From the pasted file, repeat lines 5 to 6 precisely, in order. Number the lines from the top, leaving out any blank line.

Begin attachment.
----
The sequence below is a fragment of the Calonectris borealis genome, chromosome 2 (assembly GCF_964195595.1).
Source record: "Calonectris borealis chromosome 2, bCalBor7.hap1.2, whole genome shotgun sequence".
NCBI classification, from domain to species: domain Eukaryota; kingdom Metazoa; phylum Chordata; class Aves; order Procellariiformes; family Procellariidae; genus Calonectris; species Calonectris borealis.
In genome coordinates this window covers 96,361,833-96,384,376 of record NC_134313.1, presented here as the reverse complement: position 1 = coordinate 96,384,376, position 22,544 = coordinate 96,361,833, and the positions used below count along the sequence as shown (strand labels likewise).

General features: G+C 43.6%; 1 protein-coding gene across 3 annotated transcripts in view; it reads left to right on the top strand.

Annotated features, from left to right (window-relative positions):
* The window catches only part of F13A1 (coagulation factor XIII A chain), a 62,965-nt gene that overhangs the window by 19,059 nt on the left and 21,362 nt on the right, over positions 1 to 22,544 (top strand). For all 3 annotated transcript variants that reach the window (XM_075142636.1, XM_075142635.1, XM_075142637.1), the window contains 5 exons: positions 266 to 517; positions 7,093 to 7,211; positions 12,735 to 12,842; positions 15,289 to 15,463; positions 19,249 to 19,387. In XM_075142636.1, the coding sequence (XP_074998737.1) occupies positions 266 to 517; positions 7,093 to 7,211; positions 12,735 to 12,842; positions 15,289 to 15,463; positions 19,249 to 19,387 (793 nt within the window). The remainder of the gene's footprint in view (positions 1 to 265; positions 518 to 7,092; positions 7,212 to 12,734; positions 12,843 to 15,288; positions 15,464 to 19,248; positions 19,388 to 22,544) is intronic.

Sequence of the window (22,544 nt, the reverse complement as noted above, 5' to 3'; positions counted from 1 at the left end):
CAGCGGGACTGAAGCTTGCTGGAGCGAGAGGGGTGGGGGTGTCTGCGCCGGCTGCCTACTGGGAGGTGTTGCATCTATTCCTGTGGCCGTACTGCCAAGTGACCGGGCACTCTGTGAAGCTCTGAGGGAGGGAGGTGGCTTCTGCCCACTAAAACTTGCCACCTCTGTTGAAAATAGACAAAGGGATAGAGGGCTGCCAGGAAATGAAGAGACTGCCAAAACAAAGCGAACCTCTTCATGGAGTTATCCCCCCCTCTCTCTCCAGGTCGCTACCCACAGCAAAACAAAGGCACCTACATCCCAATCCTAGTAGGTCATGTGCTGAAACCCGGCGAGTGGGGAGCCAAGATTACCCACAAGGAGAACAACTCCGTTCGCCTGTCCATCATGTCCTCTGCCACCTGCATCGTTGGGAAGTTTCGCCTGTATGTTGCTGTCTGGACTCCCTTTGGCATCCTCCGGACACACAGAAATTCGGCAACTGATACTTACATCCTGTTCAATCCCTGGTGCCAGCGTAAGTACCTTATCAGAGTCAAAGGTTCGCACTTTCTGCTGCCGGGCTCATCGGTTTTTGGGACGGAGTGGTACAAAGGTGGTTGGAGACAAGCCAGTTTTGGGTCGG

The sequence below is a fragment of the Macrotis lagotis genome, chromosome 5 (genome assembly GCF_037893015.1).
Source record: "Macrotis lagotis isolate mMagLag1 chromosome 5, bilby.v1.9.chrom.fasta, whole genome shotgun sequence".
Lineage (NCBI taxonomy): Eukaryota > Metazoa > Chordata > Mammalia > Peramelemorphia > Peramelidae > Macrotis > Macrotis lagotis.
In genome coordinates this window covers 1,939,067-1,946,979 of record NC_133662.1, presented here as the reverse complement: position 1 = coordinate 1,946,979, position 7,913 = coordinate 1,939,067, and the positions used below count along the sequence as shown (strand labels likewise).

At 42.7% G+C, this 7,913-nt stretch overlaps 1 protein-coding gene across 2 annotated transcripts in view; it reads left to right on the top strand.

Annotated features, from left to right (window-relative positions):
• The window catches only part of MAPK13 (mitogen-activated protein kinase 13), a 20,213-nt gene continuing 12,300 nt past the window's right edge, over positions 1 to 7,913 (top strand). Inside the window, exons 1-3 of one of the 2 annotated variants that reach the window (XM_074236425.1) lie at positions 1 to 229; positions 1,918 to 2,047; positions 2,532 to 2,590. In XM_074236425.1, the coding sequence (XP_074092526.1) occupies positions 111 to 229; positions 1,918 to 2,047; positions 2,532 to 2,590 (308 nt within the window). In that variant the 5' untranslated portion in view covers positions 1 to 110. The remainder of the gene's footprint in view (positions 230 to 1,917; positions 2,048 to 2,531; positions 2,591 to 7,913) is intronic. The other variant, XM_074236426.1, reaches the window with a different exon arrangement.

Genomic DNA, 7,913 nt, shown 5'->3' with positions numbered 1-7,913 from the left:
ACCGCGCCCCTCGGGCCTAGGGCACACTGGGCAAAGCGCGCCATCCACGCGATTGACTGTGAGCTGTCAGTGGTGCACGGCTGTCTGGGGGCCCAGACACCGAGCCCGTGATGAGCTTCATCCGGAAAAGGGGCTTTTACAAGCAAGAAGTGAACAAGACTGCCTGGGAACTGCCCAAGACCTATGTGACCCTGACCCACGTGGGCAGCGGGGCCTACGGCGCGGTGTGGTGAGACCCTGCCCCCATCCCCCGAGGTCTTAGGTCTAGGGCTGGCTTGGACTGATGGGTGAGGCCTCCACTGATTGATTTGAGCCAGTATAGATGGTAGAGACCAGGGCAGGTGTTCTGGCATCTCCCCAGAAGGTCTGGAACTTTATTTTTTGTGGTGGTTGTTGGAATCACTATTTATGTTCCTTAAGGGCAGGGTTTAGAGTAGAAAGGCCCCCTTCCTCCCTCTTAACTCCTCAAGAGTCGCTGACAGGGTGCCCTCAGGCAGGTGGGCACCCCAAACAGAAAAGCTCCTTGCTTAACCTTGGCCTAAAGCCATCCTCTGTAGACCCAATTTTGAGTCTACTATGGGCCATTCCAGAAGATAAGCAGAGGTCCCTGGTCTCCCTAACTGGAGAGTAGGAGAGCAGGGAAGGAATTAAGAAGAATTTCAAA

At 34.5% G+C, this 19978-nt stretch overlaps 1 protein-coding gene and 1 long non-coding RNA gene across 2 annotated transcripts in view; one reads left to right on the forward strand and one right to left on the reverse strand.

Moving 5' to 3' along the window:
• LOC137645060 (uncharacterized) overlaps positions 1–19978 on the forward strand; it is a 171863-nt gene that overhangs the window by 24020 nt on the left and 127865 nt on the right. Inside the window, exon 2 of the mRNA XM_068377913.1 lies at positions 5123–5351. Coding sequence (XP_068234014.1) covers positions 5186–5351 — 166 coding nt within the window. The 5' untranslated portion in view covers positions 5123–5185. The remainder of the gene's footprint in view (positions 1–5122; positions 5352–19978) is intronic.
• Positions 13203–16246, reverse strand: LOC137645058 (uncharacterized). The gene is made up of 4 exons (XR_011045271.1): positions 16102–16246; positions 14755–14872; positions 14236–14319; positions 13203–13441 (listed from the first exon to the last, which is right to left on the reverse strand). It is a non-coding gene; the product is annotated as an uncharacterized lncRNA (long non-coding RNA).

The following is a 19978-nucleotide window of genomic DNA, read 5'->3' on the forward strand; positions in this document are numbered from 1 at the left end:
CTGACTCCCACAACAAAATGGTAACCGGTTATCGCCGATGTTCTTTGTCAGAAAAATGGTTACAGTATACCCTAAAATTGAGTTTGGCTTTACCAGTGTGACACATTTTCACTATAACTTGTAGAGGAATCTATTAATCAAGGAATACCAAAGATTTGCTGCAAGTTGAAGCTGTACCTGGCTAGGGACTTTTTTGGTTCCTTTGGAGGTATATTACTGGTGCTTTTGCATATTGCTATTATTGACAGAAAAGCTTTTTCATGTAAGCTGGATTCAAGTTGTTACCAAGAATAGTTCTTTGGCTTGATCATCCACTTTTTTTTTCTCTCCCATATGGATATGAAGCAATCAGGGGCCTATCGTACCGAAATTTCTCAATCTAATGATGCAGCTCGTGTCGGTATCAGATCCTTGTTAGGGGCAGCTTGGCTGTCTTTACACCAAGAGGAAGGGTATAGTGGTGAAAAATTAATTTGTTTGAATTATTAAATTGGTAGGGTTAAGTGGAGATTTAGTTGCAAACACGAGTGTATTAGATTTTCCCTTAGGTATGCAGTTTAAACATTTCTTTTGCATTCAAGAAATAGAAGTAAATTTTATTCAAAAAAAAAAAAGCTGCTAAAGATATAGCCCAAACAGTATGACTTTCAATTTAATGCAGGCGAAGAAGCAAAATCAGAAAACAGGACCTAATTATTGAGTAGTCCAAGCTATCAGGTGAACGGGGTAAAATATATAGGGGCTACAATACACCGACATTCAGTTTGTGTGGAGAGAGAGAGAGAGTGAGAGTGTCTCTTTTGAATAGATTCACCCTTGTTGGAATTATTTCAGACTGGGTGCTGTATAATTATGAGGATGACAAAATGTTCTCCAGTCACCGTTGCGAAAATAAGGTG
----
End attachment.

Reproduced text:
General features: G+C 43.6%; 1 protein-coding gene across 3 annotated transcripts in view; it reads left to right on the top strand.

Annotated features, from left to right (window-relative positions):